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Respiratory Syncytial Virus

Posted by Dress for Success Midwest Professional Women's Group on November 3, 2010


Respiratory syncytial virus (RSV) is a contagious viral disease that can lead to serious health problems—especially for young children and older adults. There is no vaccine to prevent RSV. However, there are simple ways you can protect your child or yourself from getting sick during RSV season. Some quick facts about respiratory syncytial virus, or RSV:

• It is a contagious viral disease that may infect a person’s lungs and breathing passages.
• Almost everyone gets RSV by age 2.
• The number of RSV cases typically rise in the fall, peak in the winter, and decline in early spring, but the exact timing of RSV season varies by location.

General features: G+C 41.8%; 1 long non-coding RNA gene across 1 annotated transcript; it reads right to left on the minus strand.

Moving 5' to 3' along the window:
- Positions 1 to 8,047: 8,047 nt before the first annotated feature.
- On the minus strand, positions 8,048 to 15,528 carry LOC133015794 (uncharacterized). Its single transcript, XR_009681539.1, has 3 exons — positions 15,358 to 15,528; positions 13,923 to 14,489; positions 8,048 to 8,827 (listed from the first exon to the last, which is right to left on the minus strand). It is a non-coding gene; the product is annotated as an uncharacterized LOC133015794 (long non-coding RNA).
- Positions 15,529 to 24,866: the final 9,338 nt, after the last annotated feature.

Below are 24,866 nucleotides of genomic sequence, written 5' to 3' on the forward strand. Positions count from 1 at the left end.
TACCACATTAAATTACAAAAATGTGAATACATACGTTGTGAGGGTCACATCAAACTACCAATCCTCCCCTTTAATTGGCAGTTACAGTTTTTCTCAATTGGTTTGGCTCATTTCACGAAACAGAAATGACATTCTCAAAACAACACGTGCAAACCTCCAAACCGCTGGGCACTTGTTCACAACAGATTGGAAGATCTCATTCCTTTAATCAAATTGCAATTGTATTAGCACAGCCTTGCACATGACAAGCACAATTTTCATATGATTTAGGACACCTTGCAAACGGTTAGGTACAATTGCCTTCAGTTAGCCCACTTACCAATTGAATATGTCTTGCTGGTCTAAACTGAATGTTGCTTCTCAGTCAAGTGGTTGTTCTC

Symptoms:

RSV symptoms are like those of many other respiratory illnesses. Infants and young children may experience a fever, reduced appetite, runny nose, cough, and wheezing. Older children and adults may have a runny nose, sore throat, headache, cough, and a feeling of general sickness. RSV also can lead to more serious illnesses, such as pneumonia and bronchiolitis, in both children and adults.

Transmission:

RSV spreads when an infected person coughs or sneezes, sending respiratory droplets into the air.

Prevention:

• Cover their mouth and nose when coughing or sneezing,
• Wash their hands often with soap and water for 15–20 seconds,
• Avoid sharing cups and eating utensils with others, and Refrain from kissing others.

Care:

If you think that you or your child might have an RSV infection that requires medical care, schedule an appointment with a healthcare provider. RSV symptoms in most infants, children, and adults clear up on their own in a week or two.

More Information www.cdc.gov

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